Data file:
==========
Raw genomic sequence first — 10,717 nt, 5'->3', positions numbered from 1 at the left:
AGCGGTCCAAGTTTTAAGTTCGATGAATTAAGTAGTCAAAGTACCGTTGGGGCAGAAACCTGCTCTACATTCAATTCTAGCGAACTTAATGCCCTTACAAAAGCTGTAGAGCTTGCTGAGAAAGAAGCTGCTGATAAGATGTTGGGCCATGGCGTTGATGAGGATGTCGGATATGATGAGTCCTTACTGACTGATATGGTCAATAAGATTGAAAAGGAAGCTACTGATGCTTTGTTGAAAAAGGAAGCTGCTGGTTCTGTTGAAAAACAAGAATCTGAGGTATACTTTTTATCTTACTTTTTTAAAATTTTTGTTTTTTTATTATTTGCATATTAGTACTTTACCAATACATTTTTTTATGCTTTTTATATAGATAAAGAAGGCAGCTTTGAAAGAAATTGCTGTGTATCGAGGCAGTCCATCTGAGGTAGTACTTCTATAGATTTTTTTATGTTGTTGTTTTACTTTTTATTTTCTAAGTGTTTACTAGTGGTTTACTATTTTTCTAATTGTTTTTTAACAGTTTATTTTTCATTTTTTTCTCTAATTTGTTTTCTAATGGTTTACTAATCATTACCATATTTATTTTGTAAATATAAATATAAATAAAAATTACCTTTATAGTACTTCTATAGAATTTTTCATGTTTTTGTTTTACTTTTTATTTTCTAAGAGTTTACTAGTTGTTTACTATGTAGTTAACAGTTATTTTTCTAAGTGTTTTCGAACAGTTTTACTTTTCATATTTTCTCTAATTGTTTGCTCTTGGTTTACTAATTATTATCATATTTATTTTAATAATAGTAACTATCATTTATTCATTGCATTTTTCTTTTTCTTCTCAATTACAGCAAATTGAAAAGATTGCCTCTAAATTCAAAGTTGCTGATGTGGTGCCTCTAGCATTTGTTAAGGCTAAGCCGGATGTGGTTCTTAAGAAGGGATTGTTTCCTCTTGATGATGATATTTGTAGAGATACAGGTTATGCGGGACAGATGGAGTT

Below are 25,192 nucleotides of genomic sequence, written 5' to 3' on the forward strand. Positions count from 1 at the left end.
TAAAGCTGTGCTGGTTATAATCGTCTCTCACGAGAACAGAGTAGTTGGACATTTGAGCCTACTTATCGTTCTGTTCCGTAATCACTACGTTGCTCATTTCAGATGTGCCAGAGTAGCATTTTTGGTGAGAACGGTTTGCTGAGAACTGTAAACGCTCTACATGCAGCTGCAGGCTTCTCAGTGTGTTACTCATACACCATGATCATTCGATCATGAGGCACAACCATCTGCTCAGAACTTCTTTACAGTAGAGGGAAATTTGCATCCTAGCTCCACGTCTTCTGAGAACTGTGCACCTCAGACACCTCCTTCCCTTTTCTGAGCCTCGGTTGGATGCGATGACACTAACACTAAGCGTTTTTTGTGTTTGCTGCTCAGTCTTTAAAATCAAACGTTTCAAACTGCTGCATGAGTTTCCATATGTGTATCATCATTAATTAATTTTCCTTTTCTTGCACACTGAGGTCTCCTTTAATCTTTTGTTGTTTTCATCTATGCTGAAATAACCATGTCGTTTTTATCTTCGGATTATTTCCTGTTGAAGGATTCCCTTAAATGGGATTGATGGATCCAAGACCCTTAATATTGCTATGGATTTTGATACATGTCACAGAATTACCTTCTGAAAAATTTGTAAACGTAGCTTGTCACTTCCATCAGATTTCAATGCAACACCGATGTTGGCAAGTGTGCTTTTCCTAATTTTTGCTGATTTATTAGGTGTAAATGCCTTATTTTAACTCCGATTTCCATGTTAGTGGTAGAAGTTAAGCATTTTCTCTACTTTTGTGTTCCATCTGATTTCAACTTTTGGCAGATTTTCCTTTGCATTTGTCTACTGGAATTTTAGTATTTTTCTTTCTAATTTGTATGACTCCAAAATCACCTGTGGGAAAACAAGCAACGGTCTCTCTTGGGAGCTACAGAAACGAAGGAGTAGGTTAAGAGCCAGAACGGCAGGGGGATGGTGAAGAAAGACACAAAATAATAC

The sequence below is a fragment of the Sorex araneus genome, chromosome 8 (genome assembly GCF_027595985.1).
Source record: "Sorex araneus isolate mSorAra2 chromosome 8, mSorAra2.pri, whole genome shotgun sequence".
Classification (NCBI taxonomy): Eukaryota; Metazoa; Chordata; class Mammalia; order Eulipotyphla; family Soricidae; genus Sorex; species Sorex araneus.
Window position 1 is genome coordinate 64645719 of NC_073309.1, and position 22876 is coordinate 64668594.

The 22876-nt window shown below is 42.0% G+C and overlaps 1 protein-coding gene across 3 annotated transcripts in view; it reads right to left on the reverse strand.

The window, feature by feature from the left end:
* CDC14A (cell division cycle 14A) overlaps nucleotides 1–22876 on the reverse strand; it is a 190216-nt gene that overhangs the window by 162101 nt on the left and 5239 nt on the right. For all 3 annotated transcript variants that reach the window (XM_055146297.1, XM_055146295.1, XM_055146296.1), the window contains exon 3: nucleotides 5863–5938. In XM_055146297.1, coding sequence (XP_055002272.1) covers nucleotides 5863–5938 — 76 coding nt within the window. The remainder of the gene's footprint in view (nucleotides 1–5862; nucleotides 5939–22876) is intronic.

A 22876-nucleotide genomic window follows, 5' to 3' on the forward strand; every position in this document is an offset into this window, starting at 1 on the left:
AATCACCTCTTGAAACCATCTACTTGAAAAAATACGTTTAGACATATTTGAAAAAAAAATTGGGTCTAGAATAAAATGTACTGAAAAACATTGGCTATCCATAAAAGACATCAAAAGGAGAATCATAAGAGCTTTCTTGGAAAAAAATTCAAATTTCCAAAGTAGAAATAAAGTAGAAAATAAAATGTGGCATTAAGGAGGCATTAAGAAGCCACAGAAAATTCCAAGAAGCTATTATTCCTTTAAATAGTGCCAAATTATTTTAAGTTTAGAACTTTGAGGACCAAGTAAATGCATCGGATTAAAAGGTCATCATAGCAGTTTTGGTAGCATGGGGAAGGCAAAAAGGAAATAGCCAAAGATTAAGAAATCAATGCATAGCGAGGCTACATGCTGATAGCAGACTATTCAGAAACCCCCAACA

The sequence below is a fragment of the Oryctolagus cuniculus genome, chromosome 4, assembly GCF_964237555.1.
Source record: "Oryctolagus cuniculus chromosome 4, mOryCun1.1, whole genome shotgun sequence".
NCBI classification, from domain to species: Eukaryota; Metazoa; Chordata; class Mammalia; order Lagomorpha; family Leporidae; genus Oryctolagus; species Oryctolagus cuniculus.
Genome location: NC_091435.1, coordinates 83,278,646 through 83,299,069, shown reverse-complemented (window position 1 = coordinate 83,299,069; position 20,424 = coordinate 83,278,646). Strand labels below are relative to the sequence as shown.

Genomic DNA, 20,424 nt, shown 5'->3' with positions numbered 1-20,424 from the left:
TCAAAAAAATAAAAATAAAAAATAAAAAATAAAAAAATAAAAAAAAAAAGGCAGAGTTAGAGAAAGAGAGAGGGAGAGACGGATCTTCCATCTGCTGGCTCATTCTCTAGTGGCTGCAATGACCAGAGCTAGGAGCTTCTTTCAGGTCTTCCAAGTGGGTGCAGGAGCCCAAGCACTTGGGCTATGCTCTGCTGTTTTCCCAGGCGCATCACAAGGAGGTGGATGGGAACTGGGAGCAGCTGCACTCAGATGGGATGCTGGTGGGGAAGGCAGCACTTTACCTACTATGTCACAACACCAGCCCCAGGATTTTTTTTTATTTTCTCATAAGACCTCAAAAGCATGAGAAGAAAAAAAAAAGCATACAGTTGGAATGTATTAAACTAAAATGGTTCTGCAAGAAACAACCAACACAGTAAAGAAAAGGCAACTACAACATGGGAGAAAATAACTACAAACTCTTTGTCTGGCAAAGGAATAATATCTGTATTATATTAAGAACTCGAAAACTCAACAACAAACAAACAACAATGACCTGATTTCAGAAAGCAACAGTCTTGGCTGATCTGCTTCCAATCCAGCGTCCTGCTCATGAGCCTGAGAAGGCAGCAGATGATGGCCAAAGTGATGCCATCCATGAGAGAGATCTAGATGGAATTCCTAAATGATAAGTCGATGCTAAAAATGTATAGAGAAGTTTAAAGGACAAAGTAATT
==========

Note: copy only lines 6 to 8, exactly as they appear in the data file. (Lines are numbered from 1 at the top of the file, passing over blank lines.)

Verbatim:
Source record: "Sorex araneus isolate mSorAra2 chromosome 8, mSorAra2.pri, whole genome shotgun sequence".
Classification (NCBI taxonomy): Eukaryota; Metazoa; Chordata; class Mammalia; order Eulipotyphla; family Soricidae; genus Sorex; species Sorex araneus.
Window position 1 is genome coordinate 64645719 of NC_073309.1, and position 22876 is coordinate 64668594.